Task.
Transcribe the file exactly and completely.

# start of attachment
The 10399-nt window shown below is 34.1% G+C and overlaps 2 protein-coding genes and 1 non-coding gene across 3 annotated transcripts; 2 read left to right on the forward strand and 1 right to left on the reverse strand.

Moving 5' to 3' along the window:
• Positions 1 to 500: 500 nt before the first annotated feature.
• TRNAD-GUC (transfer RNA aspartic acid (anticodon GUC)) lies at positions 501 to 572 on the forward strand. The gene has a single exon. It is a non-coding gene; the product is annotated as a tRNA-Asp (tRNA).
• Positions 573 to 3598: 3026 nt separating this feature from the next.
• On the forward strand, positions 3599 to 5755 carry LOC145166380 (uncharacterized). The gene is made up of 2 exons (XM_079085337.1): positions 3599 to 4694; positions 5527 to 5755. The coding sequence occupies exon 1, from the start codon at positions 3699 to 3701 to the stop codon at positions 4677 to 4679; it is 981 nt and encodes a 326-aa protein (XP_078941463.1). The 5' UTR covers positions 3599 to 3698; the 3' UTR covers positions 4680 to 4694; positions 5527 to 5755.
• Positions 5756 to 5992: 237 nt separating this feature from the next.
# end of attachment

The 10399-nt window shown below is 34.1% G+C and overlaps 2 protein-coding genes and 1 non-coding gene across 3 annotated transcripts; 2 read left to right on the forward strand and 1 right to left on the reverse strand.

Moving 5' to 3' along the window:
• Positions 1 to 500: 500 nt before the first annotated feature.
• TRNAD-GUC (transfer RNA aspartic acid (anticodon GUC)) lies at positions 501 to 572 on the forward strand. The gene has a single exon. It is a non-coding gene; the product is annotated as a tRNA-Asp (tRNA).
• Positions 573 to 3598: 3026 nt separating this feature from the next.
• On the forward strand, positions 3599 to 5755 carry LOC145166380 (uncharacterized). The gene is made up of 2 exons (XM_079085337.1): positions 3599 to 4694; positions 5527 to 5755. The coding sequence occupies exon 1, from the start codon at positions 3699 to 3701 to the stop codon at positions 4677 to 4679; it is 981 nt and encodes a 326-aa protein (XP_078941463.1). The 5' UTR covers positions 3599 to 3698; the 3' UTR covers positions 4680 to 4694; positions 5527 to 5755.
• Positions 5756 to 5992: 237 nt separating this feature from the next.